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From Gov. Jerry Brown On Down, Too Many California Democrats Sell Out On Fracking And Climate Change

Top Democrats ignore two-thirds of Californians who wanted a fracking moratorium.

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The reasons wary—political cowardice, corruption, compromise and election year self-interest—but regardless, many top Democrats in California, from Gov. Jerry Brown to a sizeable block of state senators, are not even allowing modest steps to postpone a gigantic new wave of oil and natural gas drilling in the state. 

Charles Stewart, the spokesman for California Sen. Holly Mitchell, whose district is in south and east Los Angeles, where newly expanded drilling shadows parks, schools and many poor neighborhoods, has had a front row seat and can’t say what’s most alarming.

Stewart has seen Democratic state senators sell out his boss, by skipping a recent vote on her statewide fracking moratorium. He’s seen Democrats get rewarded with campaign funds from oil and gas lobbyists for voting "no" on it. He’s seen Brown defend drilling and brush off environmentalists' concerns. And he’s seen broad anti-fracking sentiments ignored, from statewide polls overwhelmingly supporting a moratorium to dismissed public health and racial justice concerns.

“It wasn’t last minute,” Stewart said, speaking of the Democratic senators who in late May avoided voting on Mitchell’s moratorium, which would have postponed a new wave of drilling enabled by hydralic fracturing and other exteme techniques until the health and environmental impacts were known. “Holly Mitchell had carried a moratorium [bill] last year in the Assembly. It died on the floor. In both cases, it was not the opposition’s votes that defeated it. It was the failure of votes from our Democratic caucus.”

California’s environmentalists have many deep concerns. They are well aware that the 1,750-square-mile Monterey Shale formation, covering the state’s west-central section, is said to contain America’s biggest shale oil reserves. Federal energy agencies estimate it contains 13.7 billion barrels of oil. Above all, environmentalists believe that tapping that carbon source, like building the Keystone XL pipeline, would keep pushing atmospheric carbon to a point of no return, altering life as we know it on Earth.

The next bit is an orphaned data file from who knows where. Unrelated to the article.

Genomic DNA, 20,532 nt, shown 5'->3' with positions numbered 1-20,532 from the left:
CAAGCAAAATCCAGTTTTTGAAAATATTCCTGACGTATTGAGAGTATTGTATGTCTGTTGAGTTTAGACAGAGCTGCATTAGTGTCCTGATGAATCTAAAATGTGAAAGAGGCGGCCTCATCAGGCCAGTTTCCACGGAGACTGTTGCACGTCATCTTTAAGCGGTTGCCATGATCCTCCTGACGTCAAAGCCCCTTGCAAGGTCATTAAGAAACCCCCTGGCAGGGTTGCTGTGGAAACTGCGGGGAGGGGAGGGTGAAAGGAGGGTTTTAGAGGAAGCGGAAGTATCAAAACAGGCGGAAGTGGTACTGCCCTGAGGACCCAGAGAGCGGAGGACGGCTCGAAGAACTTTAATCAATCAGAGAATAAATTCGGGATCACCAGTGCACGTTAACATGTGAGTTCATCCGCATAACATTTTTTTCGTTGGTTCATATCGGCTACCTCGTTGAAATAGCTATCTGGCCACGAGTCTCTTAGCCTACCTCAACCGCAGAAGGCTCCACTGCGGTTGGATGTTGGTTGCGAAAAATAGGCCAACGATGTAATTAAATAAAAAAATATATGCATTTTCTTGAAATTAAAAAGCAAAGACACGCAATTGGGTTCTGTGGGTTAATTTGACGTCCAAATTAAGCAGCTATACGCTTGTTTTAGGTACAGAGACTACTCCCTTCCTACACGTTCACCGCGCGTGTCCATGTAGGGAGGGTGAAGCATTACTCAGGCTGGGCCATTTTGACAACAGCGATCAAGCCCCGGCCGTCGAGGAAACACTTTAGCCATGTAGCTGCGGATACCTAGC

“Tapping into that is not consistent with the steps we need to take to keep climate under control in this country and in the world,” Dan Jacobson, Environment California policy director and top lobbyist, recently told KALW-FM in San Francisco.

The environmentalists know that fracking requires tremendous amounts of water—at the same time California is facing a drought. They also don’t want to see drilling pollute groundwater that’s used by the Central Valley’s farmers who grow most of the nation’s fruits, vegetables and nuts, which is already happening. They don’t want to see fracking increase the incidence and severity of earthquakes, citing that result in other states. A handful of small cities and counties have adopted fracking restrictions.

But they haven’t convinced enough Democrats who have the power to put the brakes on a new wave of fracking across California, starting with Jerry Brown.

As governor, Brown has been attacked by anti-fracking activists for his contradictory stances, touting California’s progress on climate change while supporting oil and gas drilling. When Brown spoke at the California Democratic Party’s Convention in March, he began by emphasizing the state's progress on climate change: reducing billions of tons of carbon emissions; generating a third of electricity from renewables; building 30 percent of nation’s electric cars; encouraging energy efficient buildings. But Brown was interrupted and heckled by anti-fracking activists from Culver City in Hlly Mitchell's district—the wells near Los Angeles’ LAX airport.   

In 1992, when Brown was the ex-California governor running for president, his pro-environmental legacy was seen as one reason that Bill Clinton picked environmentalist Al Gore as his running mate. At that convention, Brown’s delegates jeered and waved signs saying, “Save The Soul of Party.” As he stood before his state’s 2014 Democratic Convention and tried to generate enthusiasm for a fourth term, Brown was interrupted by jeers of “Ban fracking,” “No fracking,” and signs saying the same thing.